Art vs. Sex

Yesterday, the artistic genius known as Erykah Badu had the internet going Paul Wall (that's "nuts" for those of you that never heard or forgot about Wall's line in Still Tippin'.). Via her web site, she released the first video from her new album, New Amerykah Part II: The Return of the Ankh at 3:33AM yesterday morning.

Shot guerilla style in Badu's hometown of Dallas, the video for Window Seat features Badu channeling Matt and Kim as she walks the streets of Dallas leading up to a shocking ending. Saying anything else would be giving it away, so check it out and then we'll get into some more info and a little commentary on the flip side after the jump.

So the slightly obvious observation is that a lot of men finally understood and saw in raw form what may have led to Andre becoming 3000 and Common wearing knitted caps. Having seen her in concert, I knew. I even commented on the tights when she performed on Fallon a few weeks ago.

Looking at it from an artistic point-of-view, this video is anything but expected. A literal depiction of the song would have invloved a trip on a bus or plane, with Badu reflectively singing while looking out of a window. Instead, we get a video that illustrates freedom and non-conformity that culminates in the assassination of the idea of individuality by those pushing the agenda of Group Think (the words that are yelled out after the shot).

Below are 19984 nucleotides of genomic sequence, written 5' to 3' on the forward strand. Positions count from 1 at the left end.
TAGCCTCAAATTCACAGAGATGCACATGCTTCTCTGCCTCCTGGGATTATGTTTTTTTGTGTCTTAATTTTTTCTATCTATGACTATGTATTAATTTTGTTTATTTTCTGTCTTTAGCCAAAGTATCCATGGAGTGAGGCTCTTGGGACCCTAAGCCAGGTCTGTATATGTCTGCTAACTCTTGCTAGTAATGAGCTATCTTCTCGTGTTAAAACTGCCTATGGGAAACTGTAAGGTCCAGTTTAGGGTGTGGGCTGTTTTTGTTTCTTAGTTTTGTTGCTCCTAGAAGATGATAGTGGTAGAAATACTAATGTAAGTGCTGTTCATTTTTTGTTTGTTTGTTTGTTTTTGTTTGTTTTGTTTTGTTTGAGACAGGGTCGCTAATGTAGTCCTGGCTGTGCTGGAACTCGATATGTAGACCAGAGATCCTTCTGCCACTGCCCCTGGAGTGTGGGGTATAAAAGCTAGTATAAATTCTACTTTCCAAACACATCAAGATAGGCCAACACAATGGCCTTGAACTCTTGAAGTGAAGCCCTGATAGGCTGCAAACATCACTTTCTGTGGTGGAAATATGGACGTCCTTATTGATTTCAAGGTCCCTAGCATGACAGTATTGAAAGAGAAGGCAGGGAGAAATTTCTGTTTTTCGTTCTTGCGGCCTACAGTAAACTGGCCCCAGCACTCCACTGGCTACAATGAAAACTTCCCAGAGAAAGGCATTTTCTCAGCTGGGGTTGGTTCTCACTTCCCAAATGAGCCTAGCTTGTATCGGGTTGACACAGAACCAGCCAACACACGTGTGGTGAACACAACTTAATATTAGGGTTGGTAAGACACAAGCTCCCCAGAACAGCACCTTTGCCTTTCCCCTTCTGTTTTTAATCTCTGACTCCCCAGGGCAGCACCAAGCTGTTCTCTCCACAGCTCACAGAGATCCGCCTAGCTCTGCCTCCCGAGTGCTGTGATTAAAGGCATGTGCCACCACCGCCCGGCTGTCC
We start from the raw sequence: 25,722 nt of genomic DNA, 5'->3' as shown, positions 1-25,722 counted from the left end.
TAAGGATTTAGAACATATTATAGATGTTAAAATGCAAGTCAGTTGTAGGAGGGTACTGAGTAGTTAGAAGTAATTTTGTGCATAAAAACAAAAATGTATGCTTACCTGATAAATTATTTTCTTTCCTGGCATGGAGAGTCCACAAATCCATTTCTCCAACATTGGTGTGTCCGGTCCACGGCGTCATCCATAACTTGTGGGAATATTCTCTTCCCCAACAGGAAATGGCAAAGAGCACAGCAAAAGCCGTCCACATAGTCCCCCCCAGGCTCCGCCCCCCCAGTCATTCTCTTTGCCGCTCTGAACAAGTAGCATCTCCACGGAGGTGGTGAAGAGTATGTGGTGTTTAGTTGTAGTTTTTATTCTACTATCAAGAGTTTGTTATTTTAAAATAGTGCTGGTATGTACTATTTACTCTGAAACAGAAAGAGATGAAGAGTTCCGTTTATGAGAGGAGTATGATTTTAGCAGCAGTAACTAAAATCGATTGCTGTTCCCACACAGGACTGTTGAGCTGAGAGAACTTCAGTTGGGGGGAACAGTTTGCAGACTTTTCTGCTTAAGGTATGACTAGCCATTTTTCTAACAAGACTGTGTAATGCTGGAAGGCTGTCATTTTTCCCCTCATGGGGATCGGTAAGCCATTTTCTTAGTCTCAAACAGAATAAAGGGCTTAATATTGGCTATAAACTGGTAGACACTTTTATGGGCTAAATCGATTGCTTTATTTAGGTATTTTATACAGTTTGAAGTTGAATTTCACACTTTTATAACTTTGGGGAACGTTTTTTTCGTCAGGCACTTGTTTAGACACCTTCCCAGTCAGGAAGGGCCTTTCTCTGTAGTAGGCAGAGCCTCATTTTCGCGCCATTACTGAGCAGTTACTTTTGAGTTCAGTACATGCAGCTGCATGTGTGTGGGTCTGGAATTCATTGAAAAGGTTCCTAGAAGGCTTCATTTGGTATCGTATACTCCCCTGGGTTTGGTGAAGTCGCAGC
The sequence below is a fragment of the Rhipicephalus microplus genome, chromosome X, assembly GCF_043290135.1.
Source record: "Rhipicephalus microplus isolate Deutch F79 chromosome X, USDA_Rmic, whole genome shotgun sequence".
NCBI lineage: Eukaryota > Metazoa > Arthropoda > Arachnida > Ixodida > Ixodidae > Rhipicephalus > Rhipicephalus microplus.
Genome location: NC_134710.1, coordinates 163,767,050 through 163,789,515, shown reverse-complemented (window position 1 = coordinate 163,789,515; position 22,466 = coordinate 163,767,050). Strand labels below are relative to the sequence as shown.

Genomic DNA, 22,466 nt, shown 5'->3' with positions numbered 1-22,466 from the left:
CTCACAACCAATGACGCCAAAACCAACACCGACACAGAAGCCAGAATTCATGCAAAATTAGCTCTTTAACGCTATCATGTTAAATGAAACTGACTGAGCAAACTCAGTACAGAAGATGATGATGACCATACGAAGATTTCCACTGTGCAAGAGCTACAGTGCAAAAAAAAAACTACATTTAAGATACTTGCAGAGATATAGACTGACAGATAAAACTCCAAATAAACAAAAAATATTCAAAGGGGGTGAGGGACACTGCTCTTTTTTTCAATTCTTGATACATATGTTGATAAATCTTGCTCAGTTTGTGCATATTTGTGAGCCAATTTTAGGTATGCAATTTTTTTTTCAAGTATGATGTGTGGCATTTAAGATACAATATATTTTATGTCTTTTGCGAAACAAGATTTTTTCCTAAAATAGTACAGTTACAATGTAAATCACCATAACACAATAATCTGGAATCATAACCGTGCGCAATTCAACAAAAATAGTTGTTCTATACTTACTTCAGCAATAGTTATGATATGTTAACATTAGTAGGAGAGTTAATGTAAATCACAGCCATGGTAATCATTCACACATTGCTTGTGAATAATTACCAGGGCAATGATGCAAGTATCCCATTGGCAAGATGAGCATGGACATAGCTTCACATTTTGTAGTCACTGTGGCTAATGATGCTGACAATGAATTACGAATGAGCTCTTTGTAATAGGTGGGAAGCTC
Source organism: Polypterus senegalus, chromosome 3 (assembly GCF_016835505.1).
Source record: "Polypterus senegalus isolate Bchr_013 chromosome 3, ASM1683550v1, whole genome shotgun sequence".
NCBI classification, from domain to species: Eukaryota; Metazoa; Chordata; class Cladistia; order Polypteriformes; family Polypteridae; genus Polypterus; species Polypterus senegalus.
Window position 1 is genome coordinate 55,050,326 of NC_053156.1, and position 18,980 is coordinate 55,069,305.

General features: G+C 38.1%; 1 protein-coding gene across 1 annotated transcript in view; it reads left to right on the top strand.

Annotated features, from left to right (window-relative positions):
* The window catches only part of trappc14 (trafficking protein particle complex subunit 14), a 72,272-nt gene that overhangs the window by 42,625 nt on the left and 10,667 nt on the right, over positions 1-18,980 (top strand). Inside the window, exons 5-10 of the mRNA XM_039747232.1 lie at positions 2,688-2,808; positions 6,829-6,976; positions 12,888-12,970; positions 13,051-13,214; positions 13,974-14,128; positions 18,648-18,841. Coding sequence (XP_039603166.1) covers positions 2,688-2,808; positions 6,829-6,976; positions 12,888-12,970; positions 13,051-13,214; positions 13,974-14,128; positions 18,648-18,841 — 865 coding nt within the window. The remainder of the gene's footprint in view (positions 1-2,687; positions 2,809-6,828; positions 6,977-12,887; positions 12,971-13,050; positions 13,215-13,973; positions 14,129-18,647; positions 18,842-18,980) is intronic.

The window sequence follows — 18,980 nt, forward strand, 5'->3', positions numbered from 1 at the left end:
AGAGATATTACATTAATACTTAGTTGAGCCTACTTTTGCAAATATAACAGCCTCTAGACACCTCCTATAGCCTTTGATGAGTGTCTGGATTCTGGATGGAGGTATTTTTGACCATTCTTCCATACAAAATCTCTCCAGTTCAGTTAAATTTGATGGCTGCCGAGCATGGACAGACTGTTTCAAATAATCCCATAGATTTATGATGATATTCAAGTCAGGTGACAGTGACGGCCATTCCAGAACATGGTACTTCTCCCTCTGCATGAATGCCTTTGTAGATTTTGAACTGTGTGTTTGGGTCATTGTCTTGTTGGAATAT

The overall reaction to the video seems to be mixed. On one side, you have those that see the artistic merit and symbolism of Badu stripping down to her purest form, dying for the sake of her own expression and quickly "evolving" like a butterfly into the "new" Badu.

On the other side, you have the "sex section," which is broken into two categories. Go back and review the first comments I made. They clearly minimize the video into one thing: Badu's body. For some, that was the only take away from the video- Badu is phat as hell.

The second category features those who expressed disappointment that a talent like Badu would use sex to sell her video and album. For these people, the "symbolism" was a misdirected ploy to create an edgy, controversial presentation that would have more people talking about her phatty than the messages contained in the song. A couple of folks went so far as to include Beyonce into their analysis of the video.The comparative argument is that Beyonce gets crushed for selling sex, so why shouldn't Badu receive the same treatment for virtually doing the same thing.

Personally, I appreciate the visual, but I respect the art, symbolism and intentions behind the video much more. I'm a man and she has a nice ass, but I'm not going to allow a couple shots of it to limit the greater message. As Badu noted on Twitter yesterday, we are all victims of group think. The challenge is fighting to be an indivual and for what YOU believe in. Even if it means dying for it.

What do you think?

P/S: In case you missed it, check out the Matt and Kim video that inspired Badu to go for hers.

Photo courtesy of Babble.

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